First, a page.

“By providing training for high-wage, high-demand jobs, our transportation and technical programs continue to attract student interest at increasing levels,”Opp said. “The project’s space efficiencies support curricular modifications, providing additional points of entry while increasing student access to state-of-the-art laboratories and specialized, industry-standard equipment. These modifications improve the quality of the instructional environment and help ensure the academic success of our learners.”
DCTC Director of Operations Paul DeMuth reported that the renovation project accomplished significant aspects of the college’s Facilities Master Plan. Building deficiencies were corrected, including but not limited to upgrading electrical components in lab spaces as well as improving ventilation in the welding area and indoor air quality in adjacent spaces. Cost-effective and necessary storage solutions for automotive labs were also implemented.
DeMuth pointed out that the project will reduce energy consumption by upgrading HVAC, VAV and lighting systems in the remodeled areas. Due to improved and renovated systems, the college will save 14 percent in maintenance and repairs costs. Replacing outmoded air-handling units will save approximately 12.5 percent on the college’s utility bills.
Completing Phase II of the Transportation & Emerging Technologies Renovation Project is critical to the overall success of the college’s innovative, student-first strategy to meet Minnesota’s workforce needs now and in the future. According to James L. Applegate, vice president of strategic impact for the Lumina Foundation, 70 percent of all adults in Minnesota will need a college credential to compete for jobs in the economic climate of 2018. At the current rate, the state will fail to meet this goal by the year 2025 when only 55 percent of the adult population will be college educated.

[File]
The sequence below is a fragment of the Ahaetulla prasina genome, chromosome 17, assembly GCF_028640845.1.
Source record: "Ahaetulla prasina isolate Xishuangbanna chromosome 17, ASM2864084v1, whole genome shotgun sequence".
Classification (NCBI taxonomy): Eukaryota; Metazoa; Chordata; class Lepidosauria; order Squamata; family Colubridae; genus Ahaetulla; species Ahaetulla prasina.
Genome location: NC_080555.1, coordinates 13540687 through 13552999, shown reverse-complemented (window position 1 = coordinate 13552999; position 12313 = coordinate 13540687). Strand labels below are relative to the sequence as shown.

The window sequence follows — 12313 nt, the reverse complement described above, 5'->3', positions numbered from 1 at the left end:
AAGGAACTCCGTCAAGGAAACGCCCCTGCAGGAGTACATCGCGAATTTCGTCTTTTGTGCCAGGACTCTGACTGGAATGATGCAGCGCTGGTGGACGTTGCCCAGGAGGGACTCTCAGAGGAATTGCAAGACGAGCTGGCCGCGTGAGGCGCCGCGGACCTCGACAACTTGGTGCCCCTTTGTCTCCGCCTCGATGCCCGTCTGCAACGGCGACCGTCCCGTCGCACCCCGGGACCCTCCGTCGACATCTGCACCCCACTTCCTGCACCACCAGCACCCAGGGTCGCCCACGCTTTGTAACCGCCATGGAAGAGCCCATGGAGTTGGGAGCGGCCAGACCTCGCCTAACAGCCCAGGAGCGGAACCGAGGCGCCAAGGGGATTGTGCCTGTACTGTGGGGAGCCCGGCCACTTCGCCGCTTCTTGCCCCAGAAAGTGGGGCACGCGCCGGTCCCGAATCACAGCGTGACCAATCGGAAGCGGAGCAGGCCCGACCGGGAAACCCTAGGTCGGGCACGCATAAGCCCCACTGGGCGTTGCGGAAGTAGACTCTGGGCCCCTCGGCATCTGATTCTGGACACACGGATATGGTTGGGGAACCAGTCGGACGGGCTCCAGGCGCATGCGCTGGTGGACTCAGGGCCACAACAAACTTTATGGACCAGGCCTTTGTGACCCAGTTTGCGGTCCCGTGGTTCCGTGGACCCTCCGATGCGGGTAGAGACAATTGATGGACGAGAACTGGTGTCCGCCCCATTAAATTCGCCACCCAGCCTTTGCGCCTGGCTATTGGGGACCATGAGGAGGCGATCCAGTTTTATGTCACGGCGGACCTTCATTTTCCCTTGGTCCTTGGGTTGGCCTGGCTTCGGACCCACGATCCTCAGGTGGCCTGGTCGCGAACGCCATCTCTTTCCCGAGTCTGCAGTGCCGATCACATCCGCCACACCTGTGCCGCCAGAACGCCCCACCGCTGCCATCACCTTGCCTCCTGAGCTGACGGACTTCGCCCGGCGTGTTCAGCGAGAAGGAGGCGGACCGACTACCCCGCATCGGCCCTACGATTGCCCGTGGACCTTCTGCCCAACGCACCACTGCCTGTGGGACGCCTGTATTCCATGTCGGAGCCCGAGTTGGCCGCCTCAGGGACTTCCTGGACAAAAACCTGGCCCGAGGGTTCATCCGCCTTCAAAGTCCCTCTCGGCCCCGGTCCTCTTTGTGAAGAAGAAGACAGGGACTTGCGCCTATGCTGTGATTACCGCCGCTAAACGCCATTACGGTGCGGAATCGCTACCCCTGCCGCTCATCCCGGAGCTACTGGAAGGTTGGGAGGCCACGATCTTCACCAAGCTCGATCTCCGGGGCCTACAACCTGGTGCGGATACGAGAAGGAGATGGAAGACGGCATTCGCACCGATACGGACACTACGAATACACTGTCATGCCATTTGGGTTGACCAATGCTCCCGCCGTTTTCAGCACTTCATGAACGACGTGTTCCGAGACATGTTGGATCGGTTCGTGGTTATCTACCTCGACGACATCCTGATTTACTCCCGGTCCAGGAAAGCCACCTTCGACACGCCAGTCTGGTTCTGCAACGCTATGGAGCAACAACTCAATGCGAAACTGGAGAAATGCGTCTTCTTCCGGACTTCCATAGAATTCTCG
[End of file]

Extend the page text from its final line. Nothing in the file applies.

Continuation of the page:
Consequences of delayed funding for Phase II
- Recruitment of underrepresented students to these programs will be severely hindered when the learning environment is of poorer quality than area high schools and below industry expectations.
- Growth of current and future industry partnerships and additional external funding will be impeded when the facility is unable to fulfill outcome expectations and obligations.
- DCTC will not adequately meet industry skill standard expectations of its transportation and emerging technologies industry partners.
- The ability to meet skill standards is directly impacted by the condition of the learning environment.
- Partial completion of the two-phase project negatively impacts the delivery of many DCTC programs.
- While Phase II programs will be directly impacted, so will the opportunity to bring new emerging technologies to campus.
- Classroom and laboratory spaces will continue to be used inefficiently and programmatic coring will be slowed, delaying significant savings in shared equipment, space utilization, and program sustainability efforts.
To learn more about both phases of the Transportation & Emerging Technologies Renovation Project at DCTC, contact:
- Paul DeMuth
Director of Operations
- Mike Opp
Dean of Transportation and Technical Careers
- Erin Edlund
Director of Institutional Advancement